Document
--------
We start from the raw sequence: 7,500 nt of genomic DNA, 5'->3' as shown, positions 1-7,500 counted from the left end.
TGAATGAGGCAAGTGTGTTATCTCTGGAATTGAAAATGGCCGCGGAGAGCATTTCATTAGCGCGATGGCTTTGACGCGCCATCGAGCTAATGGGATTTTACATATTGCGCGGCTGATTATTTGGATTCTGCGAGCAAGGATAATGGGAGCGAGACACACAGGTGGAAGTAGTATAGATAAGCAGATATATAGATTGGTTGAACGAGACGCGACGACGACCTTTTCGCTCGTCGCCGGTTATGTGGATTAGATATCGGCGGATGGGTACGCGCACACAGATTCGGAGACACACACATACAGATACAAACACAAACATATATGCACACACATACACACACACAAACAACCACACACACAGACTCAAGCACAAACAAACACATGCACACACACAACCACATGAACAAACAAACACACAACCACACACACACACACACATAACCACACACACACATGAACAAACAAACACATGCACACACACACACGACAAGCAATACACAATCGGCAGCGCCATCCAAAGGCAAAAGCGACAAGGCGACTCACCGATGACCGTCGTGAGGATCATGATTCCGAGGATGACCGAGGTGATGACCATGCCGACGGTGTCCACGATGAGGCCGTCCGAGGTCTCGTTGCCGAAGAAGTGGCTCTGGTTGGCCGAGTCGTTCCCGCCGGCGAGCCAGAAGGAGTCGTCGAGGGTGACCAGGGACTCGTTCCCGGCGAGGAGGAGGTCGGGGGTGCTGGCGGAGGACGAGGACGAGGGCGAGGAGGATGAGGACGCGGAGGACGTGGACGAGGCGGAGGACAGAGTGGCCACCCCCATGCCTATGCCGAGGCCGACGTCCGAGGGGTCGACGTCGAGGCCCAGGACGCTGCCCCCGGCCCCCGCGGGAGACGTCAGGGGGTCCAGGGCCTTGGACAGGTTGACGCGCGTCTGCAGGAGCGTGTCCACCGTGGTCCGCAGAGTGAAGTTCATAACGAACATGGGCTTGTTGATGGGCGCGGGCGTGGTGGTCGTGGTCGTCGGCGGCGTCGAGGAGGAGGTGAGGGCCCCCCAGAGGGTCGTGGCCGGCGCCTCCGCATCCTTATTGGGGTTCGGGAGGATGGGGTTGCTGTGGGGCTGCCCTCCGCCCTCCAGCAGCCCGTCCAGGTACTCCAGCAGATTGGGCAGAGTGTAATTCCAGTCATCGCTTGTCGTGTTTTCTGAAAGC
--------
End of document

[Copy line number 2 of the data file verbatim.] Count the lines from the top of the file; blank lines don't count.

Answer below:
TGAATGAGGCAAGTGTGTTATCTCTGGAATTGAAAATGGCCGCGGAGAGCATTTCATTAGCGCGATGGCTTTGACGCGCCATCGAGCTAATGGGATTTTACATATTGCGCGGCTGATTATTTGGATTCTGCGAGCAAGGATAATGGGAGCGAGACACACAGGTGGAAGTAGTATAGATAAGCAGATATATAGATTGGTTGAACGAGACGCGACGACGACCTTTTCGCTCGTCGCCGGTTATGTGGATTAGATATCGGCGGATGGGTACGCGCACACAGATTCGGAGACACACACATACAGATACAAACACAAACATATATGCACACACATACACACACACAAACAACCACACACACAGACTCAAGCACAAACAAACACATGCACACACACAACCACATGAACAAACAAACACACAACCACACACACACACACACATAACCACACACACACATGAACAAACAAACACATGCACACACACACACGACAAGCAATACACAATCGGCAGCGCCATCCAAAGGCAAAAGCGACAAGGCGACTCACCGATGACCGTCGTGAGGATCATGATTCCGAGGATGACCGAGGTGATGACCATGCCGACGGTGTCCACGATGAGGCCGTCCGAGGTCTCGTTGCCGAAGAAGTGGCTCTGGTTGGCCGAGTCGTTCCCGCCGGCGAGCCAGAAGGAGTCGTCGAGGGTGACCAGGGACTCGTTCCCGGCGAGGAGGAGGTCGGGGGTGCTGGCGGAGGACGAGGACGAGGGCGAGGAGGATGAGGACGCGGAGGACGTGGACGAGGCGGAGGACAGAGTGGCCACCCCCATGCCTATGCCGAGGCCGACGTCCGAGGGGTCGACGTCGAGGCCCAGGACGCTGCCCCCGGCCCCCGCGGGAGACGTCAGGGGGTCCAGGGCCTTGGACAGGTTGACGCGCGTCTGCAGGAGCGTGTCCACCGTGGTCCGCAGAGTGAAGTTCATAACGAACATGGGCTTGTTGATGGGCGCGGGCGTGGTGGTCGTGGTCGTCGGCGGCGTCGAGGAGGAGGTGAGGGCCCCCCAGAGGGTCGTGGCCGGCGCCTCCGCATCCTTATTGGGGTTCGGGAGGATGGGGTTGCTGTGGGGCTGCCCTCCGCCCTCCAGCAGCCCGTCCAGGTACTCCAGCAGATTGGGCAGAGTGTAATTCCAGTCATCGCTTGTCGTGTTTTCTGAAAGC